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Sous vide eggs

post #1 of 9
Thread Starter 
Somehow I had not previously gotten around to doing eggs sous vide until last night. Didn't work, and I'm mystified.

As I understand the discussion in Modernist Cuisine and its home version too, eggs cooked sous vide dial in by temperature. You can leave them a long time, and they don't change: the only real factor is temperature.

I put eggs in and set temp for 158, which they say is soft boiled, fudgy yolks, tender whites. They sat about 4 hours. The whites were a little rubbery, yolks a bit chalky, strong green line around the outside of the yolk.

What the heck?
post #2 of 9

Way too long Chris - try this one:

 

https://www.chefsteps.com/activities/75-c-egg

 

And here is a neat primer on the temperature range of using low temp cooking on eggs:

 

https://www.youtube.com/watch?v=GpvbNG1Dzhk


Edited by Mike9 - 1/8/17 at 6:53am
post #3 of 9

OK I just tried the 75C/167F eggs and I can see this comes with a learning curve.  I used my PID and a pot of water on a hotplate, got the water to 167 and added four eggs fresh from the ice box and started the timer for 13 minutes.  The water temp took a nose dive to 164F and took almost five minutes to recover.  It shot up to 171F so I turned it off and let it coast.  I pulled them at 14 minutes and had 90% perfect yolks and 50% on the whites - too runny for my tastes and so it seems the game is afoot.  Next time I will plan on the temperature drop and see if I can hold at that temp for the duration.  I'm going to do this till I get it right damnit.  :lol:

post #4 of 9
Thread Starter 
Thanks, Mike! I'm going to work on it too.
post #5 of 9

I've done this and had good results although depending on your personal preference (I do not like ANY runny white) it can be tough. The key really is the +- 1 degree temp. You have a time window to work in that is much larger than would be if you were trying to do soft boiled using boiling water. I am surprised that the eggs over cooked though - that's not how sous vide is supposed to work.. it should never be possible to get past the target temp which is what we use to judge the doneness. The temperature over time can result in undesirable effects like denaturing proteins (becomes mushy) but I have never heard of anything literally over-cooking like you are describing.

 

Have you tested your sous vide setup with another thermometer?

 

I'm going to go setup a water bath at 158 and will put an egg from the refrigerator into it for four hours. I'll post pictures of my results. :bounce: 

 

 

Edit:
And we're off!!


Edited by eastshores - 1/9/17 at 12:36am
post #6 of 9

Ok.. so we have repeated the process and I ended up with the same Chris. Let me say this.. the whites are barely set... the yolk is over.. This was 4 hours of cook time!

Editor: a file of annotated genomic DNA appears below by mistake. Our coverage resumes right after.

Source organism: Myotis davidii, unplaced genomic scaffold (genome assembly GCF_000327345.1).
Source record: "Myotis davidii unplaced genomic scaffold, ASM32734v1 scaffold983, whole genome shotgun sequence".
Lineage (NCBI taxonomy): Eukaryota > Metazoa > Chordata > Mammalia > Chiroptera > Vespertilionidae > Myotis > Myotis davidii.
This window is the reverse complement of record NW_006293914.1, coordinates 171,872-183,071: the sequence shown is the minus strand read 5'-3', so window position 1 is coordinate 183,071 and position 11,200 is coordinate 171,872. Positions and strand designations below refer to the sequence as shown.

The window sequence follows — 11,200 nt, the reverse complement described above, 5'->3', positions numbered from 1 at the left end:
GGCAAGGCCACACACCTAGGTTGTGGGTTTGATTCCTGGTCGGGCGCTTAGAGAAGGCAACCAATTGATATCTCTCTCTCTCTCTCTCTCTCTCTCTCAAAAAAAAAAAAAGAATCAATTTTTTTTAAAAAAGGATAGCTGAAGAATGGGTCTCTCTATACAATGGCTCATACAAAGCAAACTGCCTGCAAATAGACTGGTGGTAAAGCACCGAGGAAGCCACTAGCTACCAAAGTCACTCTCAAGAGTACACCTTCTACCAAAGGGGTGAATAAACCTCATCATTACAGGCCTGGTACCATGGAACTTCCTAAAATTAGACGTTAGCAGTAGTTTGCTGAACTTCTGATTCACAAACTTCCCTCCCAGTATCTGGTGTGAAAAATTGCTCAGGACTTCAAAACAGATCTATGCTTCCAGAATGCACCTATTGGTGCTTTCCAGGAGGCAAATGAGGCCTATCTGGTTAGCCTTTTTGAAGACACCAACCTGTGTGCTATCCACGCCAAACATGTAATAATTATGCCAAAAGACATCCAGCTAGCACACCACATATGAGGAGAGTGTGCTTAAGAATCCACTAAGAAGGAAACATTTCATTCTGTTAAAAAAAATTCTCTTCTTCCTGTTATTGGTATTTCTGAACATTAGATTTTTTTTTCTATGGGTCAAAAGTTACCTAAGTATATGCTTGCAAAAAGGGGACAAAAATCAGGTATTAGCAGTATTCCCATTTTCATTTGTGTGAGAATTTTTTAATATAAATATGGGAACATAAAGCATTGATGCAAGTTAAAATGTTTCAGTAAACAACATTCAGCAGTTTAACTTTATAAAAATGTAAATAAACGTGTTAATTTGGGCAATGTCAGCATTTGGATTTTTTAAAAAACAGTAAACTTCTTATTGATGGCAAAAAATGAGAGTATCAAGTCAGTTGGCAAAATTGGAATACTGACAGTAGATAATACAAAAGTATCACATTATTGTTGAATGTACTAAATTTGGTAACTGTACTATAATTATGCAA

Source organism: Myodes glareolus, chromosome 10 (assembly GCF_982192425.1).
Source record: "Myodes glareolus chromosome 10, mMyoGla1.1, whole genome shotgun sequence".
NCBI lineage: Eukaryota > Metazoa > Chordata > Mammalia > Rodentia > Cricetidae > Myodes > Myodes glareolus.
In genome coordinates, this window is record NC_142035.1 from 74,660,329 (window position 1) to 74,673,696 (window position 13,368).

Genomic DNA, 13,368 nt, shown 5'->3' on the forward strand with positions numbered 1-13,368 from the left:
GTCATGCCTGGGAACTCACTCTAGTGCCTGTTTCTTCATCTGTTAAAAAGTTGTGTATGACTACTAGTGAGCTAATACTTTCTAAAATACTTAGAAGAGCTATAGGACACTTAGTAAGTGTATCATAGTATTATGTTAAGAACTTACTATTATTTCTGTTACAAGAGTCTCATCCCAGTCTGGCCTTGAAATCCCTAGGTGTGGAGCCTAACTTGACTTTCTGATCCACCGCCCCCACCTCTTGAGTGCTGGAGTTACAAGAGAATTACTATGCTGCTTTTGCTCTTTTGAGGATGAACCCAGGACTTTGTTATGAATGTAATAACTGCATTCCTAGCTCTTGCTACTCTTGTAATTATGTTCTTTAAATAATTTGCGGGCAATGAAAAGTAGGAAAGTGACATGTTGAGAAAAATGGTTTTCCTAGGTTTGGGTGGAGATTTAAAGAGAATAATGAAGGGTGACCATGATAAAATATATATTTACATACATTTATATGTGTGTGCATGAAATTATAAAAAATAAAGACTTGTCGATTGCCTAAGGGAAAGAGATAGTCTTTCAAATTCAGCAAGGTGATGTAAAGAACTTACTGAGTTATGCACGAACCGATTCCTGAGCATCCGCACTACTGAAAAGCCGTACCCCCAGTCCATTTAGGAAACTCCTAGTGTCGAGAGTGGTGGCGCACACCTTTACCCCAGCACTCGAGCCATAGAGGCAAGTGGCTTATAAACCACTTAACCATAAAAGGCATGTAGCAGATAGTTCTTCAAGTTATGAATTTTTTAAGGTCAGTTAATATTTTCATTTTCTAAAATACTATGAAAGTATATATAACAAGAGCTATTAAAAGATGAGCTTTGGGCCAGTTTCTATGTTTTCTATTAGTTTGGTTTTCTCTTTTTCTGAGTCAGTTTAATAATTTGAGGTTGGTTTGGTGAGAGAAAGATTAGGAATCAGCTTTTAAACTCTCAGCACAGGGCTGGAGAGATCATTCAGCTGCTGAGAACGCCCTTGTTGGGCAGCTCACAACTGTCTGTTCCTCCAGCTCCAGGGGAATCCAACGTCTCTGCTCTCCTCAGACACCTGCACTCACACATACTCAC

post #7 of 9

Some information on this site is pretty good, some pretty bad. I find quite a lot of BS in all. Here is a discussion on eggs. I tried the hard boiled at 165 for 45 min.  with good results.

 

http://www.seriouseats.com/2013/10/sous-vide-101-all-about-eggs.html

post #8 of 9
Quote:
Originally Posted by ChrisLehrer View Post

Somehow I had not previously gotten around to doing eggs sous vide until last night. Didn't work, and I'm mystified.

As I understand the discussion in Modernist Cuisine and its home version too, eggs cooked sous vide dial in by temperature. You can leave them a long time, and they don't change: the only real factor is temperature.

I put eggs in and set temp for 158, which they say is soft boiled, fudgy yolks, tender whites. They sat about 4 hours. The whites were a little rubbery, yolks a bit chalky, strong green line around the outside of the yolk.

What the heck?

From what I remember hearing on Dave Arnold's podcast, the restaurant guys who are using circulators to hold hot eggs cook them up to temp and then hold them at a lower temperature than they cook, I.E. Cook to 68 C to get a poached egg texture and hold at 57 C for service for many hours.

I think the green ring is a sulfur reaction? I guess it must still take place at soft boiling temperatures.
post #9 of 9

Canadian here, excuse the metric.  158f is about 70c, that is way too high for super slow cooked eggs unless you want really destroyed yolks.  63-64 c (145ish f) is where you get the fudgy yolk.  Your whites will be loose at this point, however.  73c for about 13 min will get you a firmish white and decent yolk but your timing and cooling has to be spot on or your results will be inconsistant from egg to egg.

 

I do sv eggs for my brunch services and the method I have come up with for a "perfect" (horses for courses) yolk and a firmer white is to:

 

Cook eggs in a batch at 63.5c for about an hour and a half.  I add the eggs to the bath when the temp hits 61c and start timing when the temp hits 63.5.   

 

Remove eggs and store in a large volume of ice water (not just for the rapid cooling, but the floating the eggs helps keep the yolk centered).

 

For servce: retherm eggs in a 73.5 bath, about 6 min.  This will warm them them through while also just setting the white to  leave it more appealing to most people.  In the event it is a touch too running still, just laddle about 2 tbls of boiling water over the egg before plating.  Or top sauce it, if thats's an option.

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